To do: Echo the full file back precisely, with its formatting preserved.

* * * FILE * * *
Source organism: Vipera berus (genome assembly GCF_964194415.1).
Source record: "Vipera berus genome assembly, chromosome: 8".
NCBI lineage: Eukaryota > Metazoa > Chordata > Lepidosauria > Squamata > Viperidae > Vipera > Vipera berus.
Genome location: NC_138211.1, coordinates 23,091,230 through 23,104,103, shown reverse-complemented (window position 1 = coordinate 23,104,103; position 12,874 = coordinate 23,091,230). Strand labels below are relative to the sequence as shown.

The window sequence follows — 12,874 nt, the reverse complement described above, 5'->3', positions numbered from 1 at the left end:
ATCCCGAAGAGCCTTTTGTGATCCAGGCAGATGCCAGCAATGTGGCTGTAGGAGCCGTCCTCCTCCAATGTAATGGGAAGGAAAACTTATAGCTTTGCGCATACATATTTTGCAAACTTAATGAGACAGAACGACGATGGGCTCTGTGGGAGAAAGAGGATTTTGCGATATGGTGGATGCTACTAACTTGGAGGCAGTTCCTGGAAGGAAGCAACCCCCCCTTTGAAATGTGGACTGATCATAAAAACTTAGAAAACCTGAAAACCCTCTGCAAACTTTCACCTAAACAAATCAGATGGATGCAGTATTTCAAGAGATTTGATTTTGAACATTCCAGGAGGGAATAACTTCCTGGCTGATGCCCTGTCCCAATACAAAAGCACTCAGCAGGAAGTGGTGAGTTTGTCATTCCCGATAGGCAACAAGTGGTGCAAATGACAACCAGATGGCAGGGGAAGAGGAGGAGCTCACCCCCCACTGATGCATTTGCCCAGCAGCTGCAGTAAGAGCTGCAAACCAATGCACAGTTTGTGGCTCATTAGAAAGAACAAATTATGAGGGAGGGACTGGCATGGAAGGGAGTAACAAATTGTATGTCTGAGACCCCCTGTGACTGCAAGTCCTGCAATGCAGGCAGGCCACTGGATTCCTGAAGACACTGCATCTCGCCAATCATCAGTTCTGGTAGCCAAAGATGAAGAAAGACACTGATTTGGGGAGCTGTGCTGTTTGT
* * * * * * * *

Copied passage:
Source organism: Vipera berus (genome assembly GCF_964194415.1).
Source record: "Vipera berus genome assembly, chromosome: 8".
NCBI lineage: Eukaryota > Metazoa > Chordata > Lepidosauria > Squamata > Viperidae > Vipera > Vipera berus.
Genome location: NC_138211.1, coordinates 23,091,230 through 23,104,103, shown reverse-complemented (window position 1 = coordinate 23,104,103; position 12,874 = coordinate 23,091,230). Strand labels below are relative to the sequence as shown.

The window sequence follows — 12,874 nt, the reverse complement described above, 5'->3', positions numbered from 1 at the left end:
ATCCCGAAGAGCCTTTTGTGATCCAGGCAGATGCCAGCAATGTGGCTGTAGGAGCCGTCCTCCTCCAATGTAATGGGAAGGAAAACTTATAGCTTTGCGCATACATATTTTGCAAACTTAATGAGACAGAACGACGATGGGCTCTGTGGGAGAAAGAGGATTTTGCGATATGGTGGATGCTACTAACTTGGAGGCAGTTCCTGGAAGGAAGCAACCCCCCCTTTGAAATGTGGACTGATCATAAAAACTTAGAAAACCTGAAAACCCTCTGCAAACTTTCACCTAAACAAATCAGATGGATGCAGTATTTCAAGAGATTTGATTTTGAACATTCCAGGAGGGAATAACTTCCTGGCTGATGCCCTGTCCCAATACAAAAGCACTCAGCAGGAAGTGGTGAGTTTGTCATTCCCGATAGGCAACAAGTGGTGCAAATGACAACCAGATGGCAGGGGAAGAGGAGGAGCTCACCCCCCACTGATGCATTTGCCCAGCAGCTGCAGTAAGAGCTGCAAACCAATGCACAGTTTGTGGCTCATTAGAAAGAACAAATTATGAGGGAGGGACTGGCATGGAAGGGAGTAACAAATTGTATGTCTGAGACCCCCTGTGACTGCAAGTCCTGCAATGCAGGCAGGCCACTGGATTCCTGAAGACACTGCATCTCGCCAATCATCAGTTCTGGTAGCCAAAGATGAAGAAAGACACTGATTTGGGGAGCTGTGCTGTTTGT